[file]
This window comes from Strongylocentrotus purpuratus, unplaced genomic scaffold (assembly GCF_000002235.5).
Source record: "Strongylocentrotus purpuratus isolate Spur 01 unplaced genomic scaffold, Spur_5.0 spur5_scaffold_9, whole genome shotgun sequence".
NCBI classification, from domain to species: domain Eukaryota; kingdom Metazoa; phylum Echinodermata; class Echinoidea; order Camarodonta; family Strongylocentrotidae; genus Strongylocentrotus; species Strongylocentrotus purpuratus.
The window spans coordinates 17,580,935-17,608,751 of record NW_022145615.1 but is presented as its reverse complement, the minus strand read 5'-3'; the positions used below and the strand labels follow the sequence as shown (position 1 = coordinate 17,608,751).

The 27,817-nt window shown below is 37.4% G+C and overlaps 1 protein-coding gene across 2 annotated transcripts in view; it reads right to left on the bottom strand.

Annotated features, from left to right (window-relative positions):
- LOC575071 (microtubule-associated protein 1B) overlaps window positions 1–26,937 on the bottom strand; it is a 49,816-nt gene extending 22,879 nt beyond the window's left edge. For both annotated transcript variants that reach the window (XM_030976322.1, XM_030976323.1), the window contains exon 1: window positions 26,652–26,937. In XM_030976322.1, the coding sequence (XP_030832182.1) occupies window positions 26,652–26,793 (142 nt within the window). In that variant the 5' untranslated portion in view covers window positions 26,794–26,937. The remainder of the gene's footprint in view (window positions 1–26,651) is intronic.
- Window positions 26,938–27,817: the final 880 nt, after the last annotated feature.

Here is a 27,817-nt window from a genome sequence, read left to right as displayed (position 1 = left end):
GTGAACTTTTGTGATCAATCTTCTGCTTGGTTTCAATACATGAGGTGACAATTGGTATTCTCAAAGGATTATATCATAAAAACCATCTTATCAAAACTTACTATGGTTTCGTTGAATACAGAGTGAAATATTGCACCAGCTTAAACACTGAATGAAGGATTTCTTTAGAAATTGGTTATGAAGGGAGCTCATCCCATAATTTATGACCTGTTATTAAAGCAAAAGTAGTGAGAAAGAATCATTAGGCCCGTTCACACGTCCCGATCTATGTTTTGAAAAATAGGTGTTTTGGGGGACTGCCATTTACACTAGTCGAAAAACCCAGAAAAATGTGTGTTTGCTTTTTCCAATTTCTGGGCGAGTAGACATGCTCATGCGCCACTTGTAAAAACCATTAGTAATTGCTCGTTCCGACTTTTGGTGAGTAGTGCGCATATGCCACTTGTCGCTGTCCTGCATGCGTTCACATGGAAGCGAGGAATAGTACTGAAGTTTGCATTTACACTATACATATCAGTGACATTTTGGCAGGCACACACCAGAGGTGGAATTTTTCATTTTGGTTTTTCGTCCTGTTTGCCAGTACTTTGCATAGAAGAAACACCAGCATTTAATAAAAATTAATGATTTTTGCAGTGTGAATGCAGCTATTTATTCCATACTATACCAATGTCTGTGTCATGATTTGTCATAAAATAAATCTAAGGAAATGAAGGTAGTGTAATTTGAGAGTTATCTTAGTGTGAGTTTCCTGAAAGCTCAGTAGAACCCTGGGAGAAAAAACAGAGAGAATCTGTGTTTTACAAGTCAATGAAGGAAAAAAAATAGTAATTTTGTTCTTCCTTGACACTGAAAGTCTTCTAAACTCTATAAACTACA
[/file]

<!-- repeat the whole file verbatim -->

This window comes from Strongylocentrotus purpuratus, unplaced genomic scaffold (assembly GCF_000002235.5).
Source record: "Strongylocentrotus purpuratus isolate Spur 01 unplaced genomic scaffold, Spur_5.0 spur5_scaffold_9, whole genome shotgun sequence".
NCBI classification, from domain to species: domain Eukaryota; kingdom Metazoa; phylum Echinodermata; class Echinoidea; order Camarodonta; family Strongylocentrotidae; genus Strongylocentrotus; species Strongylocentrotus purpuratus.
The window spans coordinates 17,580,935-17,608,751 of record NW_022145615.1 but is presented as its reverse complement, the minus strand read 5'-3'; the positions used below and the strand labels follow the sequence as shown (position 1 = coordinate 17,608,751).

The 27,817-nt window shown below is 37.4% G+C and overlaps 1 protein-coding gene across 2 annotated transcripts in view; it reads right to left on the bottom strand.

Annotated features, from left to right (window-relative positions):
- LOC575071 (microtubule-associated protein 1B) overlaps window positions 1–26,937 on the bottom strand; it is a 49,816-nt gene extending 22,879 nt beyond the window's left edge. For both annotated transcript variants that reach the window (XM_030976322.1, XM_030976323.1), the window contains exon 1: window positions 26,652–26,937. In XM_030976322.1, the coding sequence (XP_030832182.1) occupies window positions 26,652–26,793 (142 nt within the window). In that variant the 5' untranslated portion in view covers window positions 26,794–26,937. The remainder of the gene's footprint in view (window positions 1–26,651) is intronic.
- Window positions 26,938–27,817: the final 880 nt, after the last annotated feature.

Here is a 27,817-nt window from a genome sequence, read left to right as displayed (position 1 = left end):
GTGAACTTTTGTGATCAATCTTCTGCTTGGTTTCAATACATGAGGTGACAATTGGTATTCTCAAAGGATTATATCATAAAAACCATCTTATCAAAACTTACTATGGTTTCGTTGAATACAGAGTGAAATATTGCACCAGCTTAAACACTGAATGAAGGATTTCTTTAGAAATTGGTTATGAAGGGAGCTCATCCCATAATTTATGACCTGTTATTAAAGCAAAAGTAGTGAGAAAGAATCATTAGGCCCGTTCACACGTCCCGATCTATGTTTTGAAAAATAGGTGTTTTGGGGGACTGCCATTTACACTAGTCGAAAAACCCAGAAAAATGTGTGTTTGCTTTTTCCAATTTCTGGGCGAGTAGACATGCTCATGCGCCACTTGTAAAAACCATTAGTAATTGCTCGTTCCGACTTTTGGTGAGTAGTGCGCATATGCCACTTGTCGCTGTCCTGCATGCGTTCACATGGAAGCGAGGAATAGTACTGAAGTTTGCATTTACACTATACATATCAGTGACATTTTGGCAGGCACACACCAGAGGTGGAATTTTTCATTTTGGTTTTTCGTCCTGTTTGCCAGTACTTTGCATAGAAGAAACACCAGCATTTAATAAAAATTAATGATTTTTGCAGTGTGAATGCAGCTATTTATTCCATACTATACCAATGTCTGTGTCATGATTTGTCATAAAATAAATCTAAGGAAATGAAGGTAGTGTAATTTGAGAGTTATCTTAGTGTGAGTTTCCTGAAAGCTCAGTAGAACCCTGGGAGAAAAAACAGAGAGAATCTGTGTTTTACAAGTCAATGAAGGAAAAAAAATAGTAATTTTGTTCTTCCTTGACACTGAAAGTCTTCTAAACTCTATAAACTACA